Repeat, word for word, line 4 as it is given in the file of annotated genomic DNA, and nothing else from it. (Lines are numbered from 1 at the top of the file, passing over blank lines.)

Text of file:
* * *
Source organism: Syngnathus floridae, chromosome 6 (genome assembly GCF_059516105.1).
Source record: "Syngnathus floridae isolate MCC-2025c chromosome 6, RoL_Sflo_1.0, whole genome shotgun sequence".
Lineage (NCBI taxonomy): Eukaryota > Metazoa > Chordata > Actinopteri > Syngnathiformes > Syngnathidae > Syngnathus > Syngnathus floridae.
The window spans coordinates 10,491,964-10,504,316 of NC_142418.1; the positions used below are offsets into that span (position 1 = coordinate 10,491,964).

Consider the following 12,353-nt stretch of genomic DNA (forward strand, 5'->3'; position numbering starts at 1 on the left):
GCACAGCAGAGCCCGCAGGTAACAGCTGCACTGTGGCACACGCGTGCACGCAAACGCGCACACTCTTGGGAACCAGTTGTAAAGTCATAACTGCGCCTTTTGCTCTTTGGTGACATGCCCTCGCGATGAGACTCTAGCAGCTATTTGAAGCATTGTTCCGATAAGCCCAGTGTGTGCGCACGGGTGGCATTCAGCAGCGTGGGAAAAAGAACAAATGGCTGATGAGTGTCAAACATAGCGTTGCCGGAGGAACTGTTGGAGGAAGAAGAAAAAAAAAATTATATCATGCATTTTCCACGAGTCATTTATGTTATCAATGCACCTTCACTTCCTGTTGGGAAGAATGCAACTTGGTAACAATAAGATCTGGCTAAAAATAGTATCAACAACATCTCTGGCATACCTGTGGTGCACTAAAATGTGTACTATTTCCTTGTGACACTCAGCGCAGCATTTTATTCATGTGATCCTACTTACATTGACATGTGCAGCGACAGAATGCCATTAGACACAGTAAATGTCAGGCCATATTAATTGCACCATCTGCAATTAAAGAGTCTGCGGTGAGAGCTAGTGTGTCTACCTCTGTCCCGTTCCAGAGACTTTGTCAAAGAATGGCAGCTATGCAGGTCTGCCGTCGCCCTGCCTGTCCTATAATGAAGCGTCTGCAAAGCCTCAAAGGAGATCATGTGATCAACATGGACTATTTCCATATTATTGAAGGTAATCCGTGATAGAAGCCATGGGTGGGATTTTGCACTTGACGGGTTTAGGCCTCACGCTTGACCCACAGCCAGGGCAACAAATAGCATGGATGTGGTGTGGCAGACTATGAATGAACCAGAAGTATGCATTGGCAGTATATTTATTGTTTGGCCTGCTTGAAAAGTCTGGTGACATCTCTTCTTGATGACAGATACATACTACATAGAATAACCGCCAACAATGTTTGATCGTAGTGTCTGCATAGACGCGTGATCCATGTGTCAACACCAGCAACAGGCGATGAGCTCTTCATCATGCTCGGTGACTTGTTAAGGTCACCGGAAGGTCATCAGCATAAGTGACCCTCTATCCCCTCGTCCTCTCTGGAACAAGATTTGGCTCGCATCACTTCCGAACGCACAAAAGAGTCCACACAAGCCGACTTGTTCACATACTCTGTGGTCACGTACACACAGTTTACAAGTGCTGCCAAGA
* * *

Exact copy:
The window spans coordinates 10,491,964-10,504,316 of NC_142418.1; the positions used below are offsets into that span (position 1 = coordinate 10,491,964).